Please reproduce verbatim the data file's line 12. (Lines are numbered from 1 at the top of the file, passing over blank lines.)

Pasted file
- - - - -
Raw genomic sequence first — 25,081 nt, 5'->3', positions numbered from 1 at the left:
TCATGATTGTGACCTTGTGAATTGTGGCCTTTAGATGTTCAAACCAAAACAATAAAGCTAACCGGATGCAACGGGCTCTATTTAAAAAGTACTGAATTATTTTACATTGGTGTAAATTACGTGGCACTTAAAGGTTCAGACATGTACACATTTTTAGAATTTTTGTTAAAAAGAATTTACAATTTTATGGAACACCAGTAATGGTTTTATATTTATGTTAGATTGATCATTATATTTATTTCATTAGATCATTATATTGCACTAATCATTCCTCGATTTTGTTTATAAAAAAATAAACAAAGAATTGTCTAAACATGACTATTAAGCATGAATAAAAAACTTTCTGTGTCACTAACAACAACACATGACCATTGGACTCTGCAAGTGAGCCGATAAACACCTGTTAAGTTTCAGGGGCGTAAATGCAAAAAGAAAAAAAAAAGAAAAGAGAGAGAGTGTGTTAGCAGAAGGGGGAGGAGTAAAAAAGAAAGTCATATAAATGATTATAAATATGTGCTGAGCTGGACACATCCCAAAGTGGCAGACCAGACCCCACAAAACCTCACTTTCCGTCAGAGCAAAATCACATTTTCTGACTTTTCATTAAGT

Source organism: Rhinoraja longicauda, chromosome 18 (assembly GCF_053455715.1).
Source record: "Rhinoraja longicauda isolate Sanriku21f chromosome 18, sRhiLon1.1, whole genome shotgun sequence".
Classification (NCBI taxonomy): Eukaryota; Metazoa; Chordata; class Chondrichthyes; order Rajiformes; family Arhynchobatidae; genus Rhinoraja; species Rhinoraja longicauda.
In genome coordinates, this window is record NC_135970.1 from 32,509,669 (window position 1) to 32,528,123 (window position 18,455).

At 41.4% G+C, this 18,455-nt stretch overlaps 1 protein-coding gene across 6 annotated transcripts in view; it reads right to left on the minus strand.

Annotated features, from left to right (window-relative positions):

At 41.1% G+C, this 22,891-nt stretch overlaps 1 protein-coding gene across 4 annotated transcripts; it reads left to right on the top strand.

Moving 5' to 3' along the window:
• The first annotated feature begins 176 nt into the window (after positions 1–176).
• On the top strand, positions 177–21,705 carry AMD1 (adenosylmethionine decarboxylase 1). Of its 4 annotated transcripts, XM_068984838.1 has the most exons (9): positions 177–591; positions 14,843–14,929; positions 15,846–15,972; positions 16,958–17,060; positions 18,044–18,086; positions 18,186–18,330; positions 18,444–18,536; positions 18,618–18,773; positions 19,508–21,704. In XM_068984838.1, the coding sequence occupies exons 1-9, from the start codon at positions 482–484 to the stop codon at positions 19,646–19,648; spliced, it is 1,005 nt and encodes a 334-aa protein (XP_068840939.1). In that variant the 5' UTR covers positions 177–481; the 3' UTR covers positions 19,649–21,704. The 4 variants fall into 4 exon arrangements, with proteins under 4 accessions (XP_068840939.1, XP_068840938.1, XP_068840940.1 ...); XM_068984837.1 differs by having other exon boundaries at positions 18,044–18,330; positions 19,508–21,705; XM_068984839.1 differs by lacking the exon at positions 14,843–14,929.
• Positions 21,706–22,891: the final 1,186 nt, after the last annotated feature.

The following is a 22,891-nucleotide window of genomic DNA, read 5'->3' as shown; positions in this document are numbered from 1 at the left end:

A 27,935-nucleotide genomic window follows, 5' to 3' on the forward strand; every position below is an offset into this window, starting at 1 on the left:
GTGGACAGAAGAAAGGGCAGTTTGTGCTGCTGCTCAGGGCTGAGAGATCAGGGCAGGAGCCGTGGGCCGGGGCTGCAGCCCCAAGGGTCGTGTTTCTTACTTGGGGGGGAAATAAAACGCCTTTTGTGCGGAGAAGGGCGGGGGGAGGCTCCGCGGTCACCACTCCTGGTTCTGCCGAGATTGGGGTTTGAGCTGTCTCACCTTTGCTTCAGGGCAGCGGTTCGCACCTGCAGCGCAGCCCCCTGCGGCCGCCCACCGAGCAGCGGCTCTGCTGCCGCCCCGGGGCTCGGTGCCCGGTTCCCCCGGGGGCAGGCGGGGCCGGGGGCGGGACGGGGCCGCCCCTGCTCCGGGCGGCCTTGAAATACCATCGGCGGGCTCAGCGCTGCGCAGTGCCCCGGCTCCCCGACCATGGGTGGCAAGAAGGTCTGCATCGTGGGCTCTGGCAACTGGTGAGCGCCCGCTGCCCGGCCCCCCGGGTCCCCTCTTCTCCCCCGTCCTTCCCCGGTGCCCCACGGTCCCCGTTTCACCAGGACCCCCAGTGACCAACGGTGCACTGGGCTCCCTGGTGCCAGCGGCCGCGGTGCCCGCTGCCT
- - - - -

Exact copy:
• On the top strand, positions 177–21,705 carry AMD1 (adenosylmethionine decarboxylase 1). Of its 4 annotated transcripts, XM_068984838.1 has the most exons (9): positions 177–591; positions 14,843–14,929; positions 15,846–15,972; positions 16,958–17,060; positions 18,044–18,086; positions 18,186–18,330; positions 18,444–18,536; positions 18,618–18,773; positions 19,508–21,704. In XM_068984838.1, the coding sequence occupies exons 1-9, from the start codon at positions 482–484 to the stop codon at positions 19,646–19,648; spliced, it is 1,005 nt and encodes a 334-aa protein (XP_068840939.1). In that variant the 5' UTR covers positions 177–481; the 3' UTR covers positions 19,649–21,704. The 4 variants fall into 4 exon arrangements, with proteins under 4 accessions (XP_068840939.1, XP_068840938.1, XP_068840940.1 ...); XM_068984837.1 differs by having other exon boundaries at positions 18,044–18,330; positions 19,508–21,705; XM_068984839.1 differs by lacking the exon at positions 14,843–14,929.